"The most important word I heard inside (the White House) was 'if,'" he said. "The resolution is not intended as a declaration of war."
The White House, which has not yet released the language of the draft resolution, said it builds upon the 1998 resolution by Congress, which makes the ouster of Saddam national policy.
Bush, following a meeting Thursday with Vice President Dick Cheney, Secretary of State Colin Powell and national security adviser Condoleezza Rice, made it clear the provision for the use of force was necessary.
"If you want to keep the peace, you got to have the resolution to use force, he said."
The time for negotiations with Saddam was over, he said, and the Iraqi leader must comply without condition or prevarication with previous promises to the United Nations. If the U.N. Security Council wouldn't act decisively, then the United States would.
"At the United Nations Security Council, it is very important that the members understand that the credibility of the United Nations is at stake, that the Security Council must be firm in its resolve to deal with a true threat to world peace, and that is Saddam Hussein, that the United Nations Security Council must work with the United States and Britain and other concerned parties to send a clear message that we expect Saddam to disarm," Bush said.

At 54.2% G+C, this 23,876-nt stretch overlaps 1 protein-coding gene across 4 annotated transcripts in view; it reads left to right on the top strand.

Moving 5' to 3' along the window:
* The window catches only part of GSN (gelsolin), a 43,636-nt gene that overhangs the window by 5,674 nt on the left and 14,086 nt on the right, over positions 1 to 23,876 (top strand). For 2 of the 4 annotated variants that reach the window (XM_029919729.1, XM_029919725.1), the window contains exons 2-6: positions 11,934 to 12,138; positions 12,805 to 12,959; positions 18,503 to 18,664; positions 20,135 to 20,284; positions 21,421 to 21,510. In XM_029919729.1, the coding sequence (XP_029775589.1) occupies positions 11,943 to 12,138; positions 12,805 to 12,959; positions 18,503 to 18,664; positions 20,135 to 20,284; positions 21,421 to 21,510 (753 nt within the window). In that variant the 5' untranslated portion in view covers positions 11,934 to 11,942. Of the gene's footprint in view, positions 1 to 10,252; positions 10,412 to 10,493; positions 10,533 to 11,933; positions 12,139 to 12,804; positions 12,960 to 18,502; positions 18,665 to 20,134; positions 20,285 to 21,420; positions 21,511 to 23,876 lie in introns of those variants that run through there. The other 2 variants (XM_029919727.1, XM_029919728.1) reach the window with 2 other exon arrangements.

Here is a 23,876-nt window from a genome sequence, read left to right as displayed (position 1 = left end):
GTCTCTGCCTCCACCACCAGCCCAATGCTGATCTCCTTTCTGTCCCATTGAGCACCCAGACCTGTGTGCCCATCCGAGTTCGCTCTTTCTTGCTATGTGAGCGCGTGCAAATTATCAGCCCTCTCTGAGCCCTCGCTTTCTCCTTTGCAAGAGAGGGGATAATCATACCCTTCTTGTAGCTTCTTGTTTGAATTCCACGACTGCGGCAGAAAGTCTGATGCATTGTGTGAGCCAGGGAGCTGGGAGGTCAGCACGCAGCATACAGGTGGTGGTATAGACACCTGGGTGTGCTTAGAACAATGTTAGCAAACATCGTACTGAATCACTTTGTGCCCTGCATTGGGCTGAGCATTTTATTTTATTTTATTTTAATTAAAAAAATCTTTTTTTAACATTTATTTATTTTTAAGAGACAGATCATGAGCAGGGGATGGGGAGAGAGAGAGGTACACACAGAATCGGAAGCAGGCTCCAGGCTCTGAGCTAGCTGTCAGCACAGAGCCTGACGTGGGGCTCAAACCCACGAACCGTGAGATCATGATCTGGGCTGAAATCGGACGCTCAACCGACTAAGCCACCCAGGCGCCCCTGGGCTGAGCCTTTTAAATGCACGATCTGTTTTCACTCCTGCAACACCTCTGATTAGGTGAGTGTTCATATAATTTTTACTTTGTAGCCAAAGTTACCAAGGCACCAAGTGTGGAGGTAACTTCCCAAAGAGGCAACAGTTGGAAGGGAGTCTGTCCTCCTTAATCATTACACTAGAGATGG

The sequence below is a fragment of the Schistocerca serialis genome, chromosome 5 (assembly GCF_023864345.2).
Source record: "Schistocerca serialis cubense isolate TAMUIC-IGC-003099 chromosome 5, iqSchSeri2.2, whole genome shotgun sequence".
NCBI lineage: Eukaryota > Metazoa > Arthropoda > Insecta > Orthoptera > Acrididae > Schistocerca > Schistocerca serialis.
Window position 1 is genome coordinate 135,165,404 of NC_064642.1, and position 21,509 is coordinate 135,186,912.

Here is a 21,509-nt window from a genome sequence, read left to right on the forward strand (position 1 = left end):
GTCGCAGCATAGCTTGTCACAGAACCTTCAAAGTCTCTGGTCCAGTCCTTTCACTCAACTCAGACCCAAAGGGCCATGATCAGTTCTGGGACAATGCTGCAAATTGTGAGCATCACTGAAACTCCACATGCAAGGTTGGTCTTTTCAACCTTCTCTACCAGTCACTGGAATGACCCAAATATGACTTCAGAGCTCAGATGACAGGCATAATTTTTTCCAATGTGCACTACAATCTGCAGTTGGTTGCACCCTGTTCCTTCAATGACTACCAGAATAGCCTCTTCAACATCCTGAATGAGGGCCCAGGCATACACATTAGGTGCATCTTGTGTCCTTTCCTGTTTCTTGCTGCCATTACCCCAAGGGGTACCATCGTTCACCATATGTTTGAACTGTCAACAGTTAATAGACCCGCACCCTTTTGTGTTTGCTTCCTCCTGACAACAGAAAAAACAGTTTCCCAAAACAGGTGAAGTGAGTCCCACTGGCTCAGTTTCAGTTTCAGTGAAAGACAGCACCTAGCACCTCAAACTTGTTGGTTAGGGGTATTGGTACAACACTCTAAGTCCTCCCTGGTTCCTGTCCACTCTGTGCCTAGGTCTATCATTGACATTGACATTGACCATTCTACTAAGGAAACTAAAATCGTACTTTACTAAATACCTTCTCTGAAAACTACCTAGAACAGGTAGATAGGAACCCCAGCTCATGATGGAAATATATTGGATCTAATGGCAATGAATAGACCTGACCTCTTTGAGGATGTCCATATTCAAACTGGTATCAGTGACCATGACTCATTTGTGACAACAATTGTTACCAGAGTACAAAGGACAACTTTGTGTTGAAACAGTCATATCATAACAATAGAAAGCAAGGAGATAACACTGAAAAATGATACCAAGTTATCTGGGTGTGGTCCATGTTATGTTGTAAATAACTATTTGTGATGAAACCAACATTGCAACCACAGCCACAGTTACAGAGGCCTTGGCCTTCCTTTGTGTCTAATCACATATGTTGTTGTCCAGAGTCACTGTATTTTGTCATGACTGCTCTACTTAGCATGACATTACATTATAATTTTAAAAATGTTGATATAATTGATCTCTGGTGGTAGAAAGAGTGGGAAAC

"And if the United Nations Security Council won't deal with the problem, the United States and some of our friends will."
Earlier this month, the president began a "consultative" process with Congress and an outreach effort with the United Nations after months of going it alone on Iraq pronouncements.
Last Thursday, he stood before the U.N. General Assembly and detailed 16 blatant violations of Iraq's promises to the international body.
The White House warns that Iraq's suspected stockpile of chemical and biological weapons, combined with an ongoing program to acquire more, and even a nuclear weapon, pose a severe threat to world peace as well as U.S. interests.
U.S. efforts to garner support among U.N. members for a firm stand against Iraq were blindsided Monday when Iraq announced it was now willing to allow a return of the weapons inspectors it banned in 1998.
France and Russia -- key Security Council members because of the power they hold on veto resolutions -- later said that given the Iraq offer, a resolution authorizing international action against Iraq was no longer needed.
Bush has said time is not on the side of the world in dealing with Iraq and has pushed for swift action. The offer, he insists, was a ruse to delay action against Saddam and exploit the chasm between the United States and most of its allies over military action against Iraq.
Saddam, replying to Bush, had his foreign minister read a letter to the U.N. General Assembly Thursday in which he denied Iraq had rejected U.N. mandates and accused the United States of coveting the region's oil.
The White House characterized it as "more of the same" and "disappointing." Iraq, it said, was still trying to move the United Nations down a "dead end."